Michael Schaus, communications director for the Nevada Policy Research Institute, said that without knowing the specific details, this kind of “perceived conflict of interest” feeds the public’s distrust of politics in general. NPRI is a nonpartisan, nonprofit think tank that promotes policy ideas consistent with the principles of limited government, individual liberty and free markets.

“As we’ve seen in recent decades, voters have a sense that there is a cronyism and a ‘good-old-boys’ club to politics — a revolving door between special interests and political power brokers,” Schaus said. “In the past, in Nevada especially, we’ve seen consulting firms aggressively use their influence with government agencies and candidates as a launching pad for crony lobbying efforts after the election. That kind of cozy relationship we’ve seen in the past, legal or not, undermines the public’s ability to be confident that government is working for them.”

Marz said he was not aware that Trosper Communications had a contract with the city. Marz said he doesn’t perceive this situation as a conflict of interest, adding that he doesn’t believe the communication department was influenced by anyone to hire Trosper Communications.

“That department (the communications department) is perfectly capable of evaluating PR firms and awarding that size contract,” Marz said. “I trust the people on our staff to make independent decisions on the needs of their departments.”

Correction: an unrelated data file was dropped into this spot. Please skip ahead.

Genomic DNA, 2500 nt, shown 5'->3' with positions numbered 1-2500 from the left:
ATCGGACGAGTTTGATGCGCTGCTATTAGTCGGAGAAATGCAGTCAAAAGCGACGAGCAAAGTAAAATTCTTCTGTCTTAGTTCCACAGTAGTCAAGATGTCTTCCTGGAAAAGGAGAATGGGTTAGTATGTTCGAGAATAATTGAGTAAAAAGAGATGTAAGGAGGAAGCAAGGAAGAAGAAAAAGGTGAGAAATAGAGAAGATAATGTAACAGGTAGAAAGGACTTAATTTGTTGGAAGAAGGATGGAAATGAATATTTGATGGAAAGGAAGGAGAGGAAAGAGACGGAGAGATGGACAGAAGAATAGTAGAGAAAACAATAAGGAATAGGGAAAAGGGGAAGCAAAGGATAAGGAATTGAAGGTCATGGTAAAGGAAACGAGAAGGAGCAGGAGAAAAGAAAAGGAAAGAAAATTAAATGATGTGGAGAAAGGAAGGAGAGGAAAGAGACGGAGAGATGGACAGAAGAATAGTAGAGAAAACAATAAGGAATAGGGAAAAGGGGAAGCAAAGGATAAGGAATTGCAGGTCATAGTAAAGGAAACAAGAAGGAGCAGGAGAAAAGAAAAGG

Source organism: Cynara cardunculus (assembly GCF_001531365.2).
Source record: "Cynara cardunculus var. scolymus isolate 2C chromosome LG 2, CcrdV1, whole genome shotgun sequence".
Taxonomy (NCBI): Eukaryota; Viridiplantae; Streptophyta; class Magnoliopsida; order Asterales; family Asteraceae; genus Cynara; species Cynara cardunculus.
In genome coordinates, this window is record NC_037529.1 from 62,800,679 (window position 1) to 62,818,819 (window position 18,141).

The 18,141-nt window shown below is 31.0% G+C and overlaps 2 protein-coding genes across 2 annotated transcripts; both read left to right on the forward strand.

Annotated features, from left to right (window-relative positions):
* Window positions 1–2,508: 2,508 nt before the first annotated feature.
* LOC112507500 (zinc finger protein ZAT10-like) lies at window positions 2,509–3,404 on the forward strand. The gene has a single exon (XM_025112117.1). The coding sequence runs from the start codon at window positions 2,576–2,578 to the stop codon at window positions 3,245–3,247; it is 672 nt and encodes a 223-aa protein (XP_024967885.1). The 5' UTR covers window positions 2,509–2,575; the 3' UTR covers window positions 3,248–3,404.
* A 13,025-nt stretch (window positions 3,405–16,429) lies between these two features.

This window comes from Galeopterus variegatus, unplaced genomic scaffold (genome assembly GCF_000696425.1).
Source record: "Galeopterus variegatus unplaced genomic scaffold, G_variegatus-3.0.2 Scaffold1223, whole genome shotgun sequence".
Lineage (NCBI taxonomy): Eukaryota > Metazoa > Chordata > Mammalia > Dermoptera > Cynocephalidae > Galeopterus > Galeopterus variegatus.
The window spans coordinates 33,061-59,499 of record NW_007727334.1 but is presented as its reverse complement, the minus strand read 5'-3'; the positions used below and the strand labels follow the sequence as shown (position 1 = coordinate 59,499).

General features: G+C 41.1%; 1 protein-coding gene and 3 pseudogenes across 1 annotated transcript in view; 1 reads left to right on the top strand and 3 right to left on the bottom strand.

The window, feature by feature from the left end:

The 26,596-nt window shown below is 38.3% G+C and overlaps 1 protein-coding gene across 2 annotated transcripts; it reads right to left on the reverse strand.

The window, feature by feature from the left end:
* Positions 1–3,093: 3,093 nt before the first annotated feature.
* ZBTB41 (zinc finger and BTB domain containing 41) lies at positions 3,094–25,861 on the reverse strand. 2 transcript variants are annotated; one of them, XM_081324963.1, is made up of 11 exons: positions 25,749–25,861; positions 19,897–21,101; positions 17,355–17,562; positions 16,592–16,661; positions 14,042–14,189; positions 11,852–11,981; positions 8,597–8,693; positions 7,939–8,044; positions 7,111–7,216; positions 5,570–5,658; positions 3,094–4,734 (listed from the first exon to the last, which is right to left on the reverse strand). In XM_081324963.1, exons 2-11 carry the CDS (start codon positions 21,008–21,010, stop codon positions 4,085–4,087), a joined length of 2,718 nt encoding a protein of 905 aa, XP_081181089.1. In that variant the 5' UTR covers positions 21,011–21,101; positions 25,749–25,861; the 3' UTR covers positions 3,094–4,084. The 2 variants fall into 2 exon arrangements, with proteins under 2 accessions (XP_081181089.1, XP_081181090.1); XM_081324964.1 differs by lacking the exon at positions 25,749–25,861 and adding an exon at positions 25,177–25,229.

City Manager Bob Murnane shared similar sentiments.

“Liz Trosper knows the Henderson community and is highly experienced and highly respected,” Murnane said. “She provides valuable expertise in her role as a consultant who advises City staff on public relations, marketing and media issues. In no way does this contract represent a conflict of interest.”

Henderson appears to have a well-staffed public affairs department. According to the city’s website, at least six employees work in the Public Affairs Department; combined, they made more than than $900,000 in salary and benefits in 2015. Two work in intergovernmental relations; four work as public information officers in the marketing and communications department, with specialized responsibilites, including police, fire, and utilities and public works.

According to Transparent Nevada, the total pay and benefits for Javier Trujillo, the director of intergovernmental relations, amounted to $186,059 in 2015. David Cherry, communications and intergovernmental relations manager, received $119,603 in salary and benefits in 2015.

The four public information officers Michelle French, Keith Paul, Kathleen Richards and Kim Becker made the following in salary and benefits, respectively: $113,494; $137,992; $138,935 and $137,992. Cherry said the office also has a public relations coordinator, Nicole Johnson. She received salary and benefits of $82,793 in 2015, according to Transparent Nevada.

Contact Natalie Bruzda at nbruzda@reviewjournal.com or 702-477-3897. Follow @NatalieBruzda on Twitter.